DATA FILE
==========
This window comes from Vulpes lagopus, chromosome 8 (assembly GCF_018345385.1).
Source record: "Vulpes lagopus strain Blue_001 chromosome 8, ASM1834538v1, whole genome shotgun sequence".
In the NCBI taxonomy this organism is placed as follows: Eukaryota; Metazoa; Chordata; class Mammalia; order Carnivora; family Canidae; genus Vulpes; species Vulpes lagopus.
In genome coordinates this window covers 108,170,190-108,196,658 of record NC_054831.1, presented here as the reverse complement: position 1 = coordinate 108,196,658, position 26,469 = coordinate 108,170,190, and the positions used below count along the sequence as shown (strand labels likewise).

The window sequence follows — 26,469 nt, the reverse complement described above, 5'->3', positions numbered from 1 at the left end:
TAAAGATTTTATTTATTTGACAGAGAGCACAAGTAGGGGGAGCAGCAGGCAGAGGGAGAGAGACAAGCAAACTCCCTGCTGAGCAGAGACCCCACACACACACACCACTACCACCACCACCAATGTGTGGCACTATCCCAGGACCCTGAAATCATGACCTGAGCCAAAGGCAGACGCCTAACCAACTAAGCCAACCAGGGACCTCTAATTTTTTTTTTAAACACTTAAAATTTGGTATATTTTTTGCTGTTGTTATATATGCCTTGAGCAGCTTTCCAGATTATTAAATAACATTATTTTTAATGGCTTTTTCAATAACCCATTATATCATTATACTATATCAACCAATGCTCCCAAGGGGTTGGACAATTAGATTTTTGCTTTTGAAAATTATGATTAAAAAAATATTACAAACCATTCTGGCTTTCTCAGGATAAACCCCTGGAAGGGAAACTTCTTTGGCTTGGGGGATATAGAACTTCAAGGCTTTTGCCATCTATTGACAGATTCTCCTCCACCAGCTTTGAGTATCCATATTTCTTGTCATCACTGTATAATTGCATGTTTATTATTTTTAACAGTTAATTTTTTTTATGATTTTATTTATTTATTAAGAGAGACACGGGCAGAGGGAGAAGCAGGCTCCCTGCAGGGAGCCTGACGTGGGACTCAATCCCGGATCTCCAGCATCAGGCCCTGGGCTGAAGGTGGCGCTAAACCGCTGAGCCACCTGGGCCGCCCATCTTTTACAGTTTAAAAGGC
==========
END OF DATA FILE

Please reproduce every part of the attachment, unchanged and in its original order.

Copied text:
This window comes from Vulpes lagopus, chromosome 8 (assembly GCF_018345385.1).
Source record: "Vulpes lagopus strain Blue_001 chromosome 8, ASM1834538v1, whole genome shotgun sequence".
In the NCBI taxonomy this organism is placed as follows: Eukaryota; Metazoa; Chordata; class Mammalia; order Carnivora; family Canidae; genus Vulpes; species Vulpes lagopus.
In genome coordinates this window covers 108,170,190-108,196,658 of record NC_054831.1, presented here as the reverse complement: position 1 = coordinate 108,196,658, position 26,469 = coordinate 108,170,190, and the positions used below count along the sequence as shown (strand labels likewise).

The window sequence follows — 26,469 nt, the reverse complement described above, 5'->3', positions numbered from 1 at the left end:
TAAAGATTTTATTTATTTGACAGAGAGCACAAGTAGGGGGAGCAGCAGGCAGAGGGAGAGAGACAAGCAAACTCCCTGCTGAGCAGAGACCCCACACACACACACCACTACCACCACCACCAATGTGTGGCACTATCCCAGGACCCTGAAATCATGACCTGAGCCAAAGGCAGACGCCTAACCAACTAAGCCAACCAGGGACCTCTAATTTTTTTTTTAAACACTTAAAATTTGGTATATTTTTTGCTGTTGTTATATATGCCTTGAGCAGCTTTCCAGATTATTAAATAACATTATTTTTAATGGCTTTTTCAATAACCCATTATATCATTATACTATATCAACCAATGCTCCCAAGGGGTTGGACAATTAGATTTTTGCTTTTGAAAATTATGATTAAAAAAATATTACAAACCATTCTGGCTTTCTCAGGATAAACCCCTGGAAGGGAAACTTCTTTGGCTTGGGGGATATAGAACTTCAAGGCTTTTGCCATCTATTGACAGATTCTCCTCCACCAGCTTTGAGTATCCATATTTCTTGTCATCACTGTATAATTGCATGTTTATTATTTTTAACAGTTAATTTTTTTTATGATTTTATTTATTTATTAAGAGAGACACGGGCAGAGGGAGAAGCAGGCTCCCTGCAGGGAGCCTGACGTGGGACTCAATCCCGGATCTCCAGCATCAGGCCCTGGGCTGAAGGTGGCGCTAAACCGCTGAGCCACCTGGGCCGCCCATCTTTTACAGTTTAAAAGGC